The Rogue Film School: Meet and Greet
Whilst on the 16.27 train from Clapham Junction to Crawley many peculiar thoughts entered my head. First of all, why Crawley? Werner Herzog had chosen the furthest hotel from Gatwick Airport for his first European and third-in-all Rogue Film School, a hotel that happened to sit on the fringes of this town. Secondly I had to remember to breathe as I found myself reliving the moment the email fell into my inbox with the subject heading, 'Congratulations!!!'
I happen to recall that in the moment of receiving that email I had been in a pub, somewhere in Edinburgh, with, as a coincidence, the director of photography of the film that I entered The Great Flood, Scott Ward, and one of the editors of the film, Fiona Reid. Within that second all sound faded out of my cacophonous conscious state and all sight focused on the wording of the email, I looked to them pale as coconut milk and asked, ‘Should I go?’
On the train to the Friday evening’s Meet and Greet I found myself re-enacting that moment over and over. I looked around at my fellow train passengers, and in doing so a surge of euphoria entered my body recognizing the fact that I had been chosen as one of sixty others seemingly sufficiently rogue enough to be asked to attend this unique opportunity.
Arriving at the hotel I asked reception where the Rogue Film School was taking place. Anxious anticipation now provided a false state of bravado. I darted towards the desk where only two people sat still preparing and organizing our passes. To the right hand corner of my eye however, a figure lurked in a dark grey suit. He turned in a flash, Werner Herzog stood there and I almost bumped in to him head on. He smiled, extended his arm and asked ’Hello, who are you?’ in that ever so distinct voice. ‘Marcelo de Oliveira,’ I mumbled, shaking his hand. ‘We’ll be five minutes,’ said Bernie, the coordinator of the seminar. ‘Oh, sorry,’ I said before quickly turning around and rushing for the bar with other sheepish looking Rogues who had experienced a similar fate.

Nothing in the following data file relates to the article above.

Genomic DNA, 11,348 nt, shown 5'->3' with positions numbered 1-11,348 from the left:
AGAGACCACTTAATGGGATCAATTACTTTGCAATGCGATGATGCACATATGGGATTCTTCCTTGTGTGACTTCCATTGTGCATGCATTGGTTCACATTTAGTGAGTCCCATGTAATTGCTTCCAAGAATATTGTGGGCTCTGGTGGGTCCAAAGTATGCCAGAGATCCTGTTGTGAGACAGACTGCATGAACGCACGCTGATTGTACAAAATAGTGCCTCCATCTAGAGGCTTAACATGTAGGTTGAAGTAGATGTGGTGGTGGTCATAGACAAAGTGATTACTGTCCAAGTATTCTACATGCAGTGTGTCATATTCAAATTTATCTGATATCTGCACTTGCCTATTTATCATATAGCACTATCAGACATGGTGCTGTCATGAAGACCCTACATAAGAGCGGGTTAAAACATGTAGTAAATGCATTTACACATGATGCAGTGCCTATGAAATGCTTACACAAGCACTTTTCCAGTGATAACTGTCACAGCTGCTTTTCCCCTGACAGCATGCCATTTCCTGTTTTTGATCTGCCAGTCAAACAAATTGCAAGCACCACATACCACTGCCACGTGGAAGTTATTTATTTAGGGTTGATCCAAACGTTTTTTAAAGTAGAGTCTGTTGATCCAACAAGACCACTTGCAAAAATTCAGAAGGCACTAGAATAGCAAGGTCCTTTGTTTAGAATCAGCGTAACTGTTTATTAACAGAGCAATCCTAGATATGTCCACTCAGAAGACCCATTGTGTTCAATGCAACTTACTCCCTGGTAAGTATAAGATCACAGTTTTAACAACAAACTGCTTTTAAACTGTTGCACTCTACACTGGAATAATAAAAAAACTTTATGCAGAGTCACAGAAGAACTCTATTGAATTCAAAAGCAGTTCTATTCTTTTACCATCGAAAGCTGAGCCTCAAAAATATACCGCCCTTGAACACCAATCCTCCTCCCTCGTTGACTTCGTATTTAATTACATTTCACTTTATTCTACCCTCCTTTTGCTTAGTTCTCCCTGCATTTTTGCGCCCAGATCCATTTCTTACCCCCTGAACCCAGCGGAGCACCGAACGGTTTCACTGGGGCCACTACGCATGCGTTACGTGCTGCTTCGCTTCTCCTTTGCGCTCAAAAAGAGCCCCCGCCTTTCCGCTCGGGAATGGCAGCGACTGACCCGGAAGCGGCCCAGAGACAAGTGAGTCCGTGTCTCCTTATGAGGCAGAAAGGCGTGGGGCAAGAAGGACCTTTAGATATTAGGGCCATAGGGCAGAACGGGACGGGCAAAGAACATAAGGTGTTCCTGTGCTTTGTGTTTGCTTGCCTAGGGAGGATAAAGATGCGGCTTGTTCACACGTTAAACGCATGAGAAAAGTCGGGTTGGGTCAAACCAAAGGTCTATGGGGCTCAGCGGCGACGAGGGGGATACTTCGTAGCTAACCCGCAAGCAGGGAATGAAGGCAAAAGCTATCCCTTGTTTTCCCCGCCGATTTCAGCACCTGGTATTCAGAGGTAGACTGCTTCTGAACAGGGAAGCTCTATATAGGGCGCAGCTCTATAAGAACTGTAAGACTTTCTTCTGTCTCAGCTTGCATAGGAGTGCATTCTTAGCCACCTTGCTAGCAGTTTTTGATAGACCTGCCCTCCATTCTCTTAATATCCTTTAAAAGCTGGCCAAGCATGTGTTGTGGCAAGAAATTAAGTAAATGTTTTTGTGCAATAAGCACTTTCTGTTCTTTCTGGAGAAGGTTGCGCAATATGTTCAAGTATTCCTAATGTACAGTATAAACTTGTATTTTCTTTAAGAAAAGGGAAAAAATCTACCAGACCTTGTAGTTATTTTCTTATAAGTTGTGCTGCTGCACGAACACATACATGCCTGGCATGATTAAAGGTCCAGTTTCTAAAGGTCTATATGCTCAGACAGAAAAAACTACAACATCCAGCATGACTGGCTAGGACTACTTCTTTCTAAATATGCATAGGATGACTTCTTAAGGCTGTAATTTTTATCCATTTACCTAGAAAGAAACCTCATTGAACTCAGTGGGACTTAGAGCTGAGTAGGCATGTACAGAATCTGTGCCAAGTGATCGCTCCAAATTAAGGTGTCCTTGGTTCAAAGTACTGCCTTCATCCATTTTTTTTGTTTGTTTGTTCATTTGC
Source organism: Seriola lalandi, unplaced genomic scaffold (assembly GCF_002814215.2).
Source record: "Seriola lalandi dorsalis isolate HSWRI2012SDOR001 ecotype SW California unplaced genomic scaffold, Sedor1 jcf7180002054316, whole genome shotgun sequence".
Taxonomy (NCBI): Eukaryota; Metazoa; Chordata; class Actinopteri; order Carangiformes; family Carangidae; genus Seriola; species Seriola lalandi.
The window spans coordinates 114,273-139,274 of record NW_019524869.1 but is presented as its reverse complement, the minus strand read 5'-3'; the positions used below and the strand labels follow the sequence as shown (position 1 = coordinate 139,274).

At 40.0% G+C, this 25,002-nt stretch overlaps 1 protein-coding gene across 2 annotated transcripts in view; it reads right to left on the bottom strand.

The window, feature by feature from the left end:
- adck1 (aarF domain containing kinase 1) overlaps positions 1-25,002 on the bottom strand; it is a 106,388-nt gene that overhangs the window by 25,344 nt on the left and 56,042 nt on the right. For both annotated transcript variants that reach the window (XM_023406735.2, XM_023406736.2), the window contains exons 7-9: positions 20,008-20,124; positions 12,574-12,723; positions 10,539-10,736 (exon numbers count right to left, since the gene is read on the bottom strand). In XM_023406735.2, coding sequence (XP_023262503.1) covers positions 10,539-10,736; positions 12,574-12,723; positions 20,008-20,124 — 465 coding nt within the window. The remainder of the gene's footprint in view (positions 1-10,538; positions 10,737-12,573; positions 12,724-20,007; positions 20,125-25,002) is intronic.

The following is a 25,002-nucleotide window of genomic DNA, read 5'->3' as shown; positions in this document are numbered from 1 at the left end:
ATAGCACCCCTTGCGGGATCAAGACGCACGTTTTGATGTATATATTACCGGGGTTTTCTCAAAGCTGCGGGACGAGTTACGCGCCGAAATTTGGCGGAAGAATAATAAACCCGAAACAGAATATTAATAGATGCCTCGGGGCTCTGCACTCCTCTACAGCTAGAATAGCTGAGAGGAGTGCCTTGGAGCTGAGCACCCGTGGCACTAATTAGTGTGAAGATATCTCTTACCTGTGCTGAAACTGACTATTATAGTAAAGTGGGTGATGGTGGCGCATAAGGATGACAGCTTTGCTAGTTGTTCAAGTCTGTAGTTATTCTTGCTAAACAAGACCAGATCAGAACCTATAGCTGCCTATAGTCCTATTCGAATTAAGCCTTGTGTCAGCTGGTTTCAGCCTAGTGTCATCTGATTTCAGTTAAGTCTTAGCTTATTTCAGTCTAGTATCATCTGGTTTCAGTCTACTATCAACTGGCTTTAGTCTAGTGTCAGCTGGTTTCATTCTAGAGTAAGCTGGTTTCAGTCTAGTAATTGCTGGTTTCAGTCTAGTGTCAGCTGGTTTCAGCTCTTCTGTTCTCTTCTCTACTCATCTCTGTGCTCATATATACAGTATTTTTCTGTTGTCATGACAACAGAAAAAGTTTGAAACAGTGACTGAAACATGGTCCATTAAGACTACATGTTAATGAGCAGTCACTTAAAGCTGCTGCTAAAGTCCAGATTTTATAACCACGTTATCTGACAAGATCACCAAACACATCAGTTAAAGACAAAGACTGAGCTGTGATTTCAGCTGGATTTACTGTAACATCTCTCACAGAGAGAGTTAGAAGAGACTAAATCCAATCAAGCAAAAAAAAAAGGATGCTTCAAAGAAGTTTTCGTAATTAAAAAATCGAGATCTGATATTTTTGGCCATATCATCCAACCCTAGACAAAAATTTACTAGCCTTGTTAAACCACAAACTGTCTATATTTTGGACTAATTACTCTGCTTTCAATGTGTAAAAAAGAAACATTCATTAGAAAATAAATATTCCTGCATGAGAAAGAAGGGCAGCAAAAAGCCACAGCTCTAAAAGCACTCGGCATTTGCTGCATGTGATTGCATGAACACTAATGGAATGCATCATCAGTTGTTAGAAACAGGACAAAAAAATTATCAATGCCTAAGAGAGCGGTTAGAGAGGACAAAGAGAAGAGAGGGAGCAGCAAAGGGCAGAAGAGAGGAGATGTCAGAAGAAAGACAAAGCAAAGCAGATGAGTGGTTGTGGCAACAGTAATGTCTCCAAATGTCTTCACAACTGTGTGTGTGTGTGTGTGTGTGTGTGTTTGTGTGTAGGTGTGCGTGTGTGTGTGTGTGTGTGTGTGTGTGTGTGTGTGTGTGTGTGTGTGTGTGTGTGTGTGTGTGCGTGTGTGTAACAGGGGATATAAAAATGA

Expecting my fellow Rogues to be mostly British and European I was incredibly surprised to find a table by the bar filled with people from all over the world. A heavily tattooed denim clad guy from Los Angeles named Rich sat next to me and immediately asked, ‘Are you in a band?’ Things were becoming distinctly Herzogesque.
Finally Bernie announced the start of the proceedings and herded us into the secluded bar where canapés and drinks from the bar followed our registration. Werner individually introduced himself to each Rogue, his notes attached to him so that he could specifically talk to each individual about their submitted film, whilst also finding out a bit more about them. ‘You are the one who went to Patagonia?’ he asked upon my turn whilst his eyes gazed at his notes. I nodded, wide eyed and in complete silence, ‘I really loved the photography of your film,’ he said to me as emotion in the form of elation, a quivering jaw and a general bodily shaking sensation took hold (as I’m sure it did to my DOP later upon hearing this compliment). ‘I am trying to make a film about dying peoples of the world but no one is interested in funding it at the moment,’ continued Herzog. A thousand thoughts raced through my head, should I leap into the abyss and go for a co-production? Should I see if he would like an assistant? Should I volunteer all my knowledge in order to help him and be a researcher? ‘Oh yes, I know, it’s tough,’ said I picking on a prawn canapé.
With the canapés almost devoured Werner made an announcement regarding the nature of the next three days, he instructed us that he would show clips from his films as well as some of the films we sent in. As Werner continued to introduce himself to the other candidates I would see his instantly recognizable face come into focus between my fellow Rogues from time to time. Surreal and strange were the feelings shared amongst us in between beers.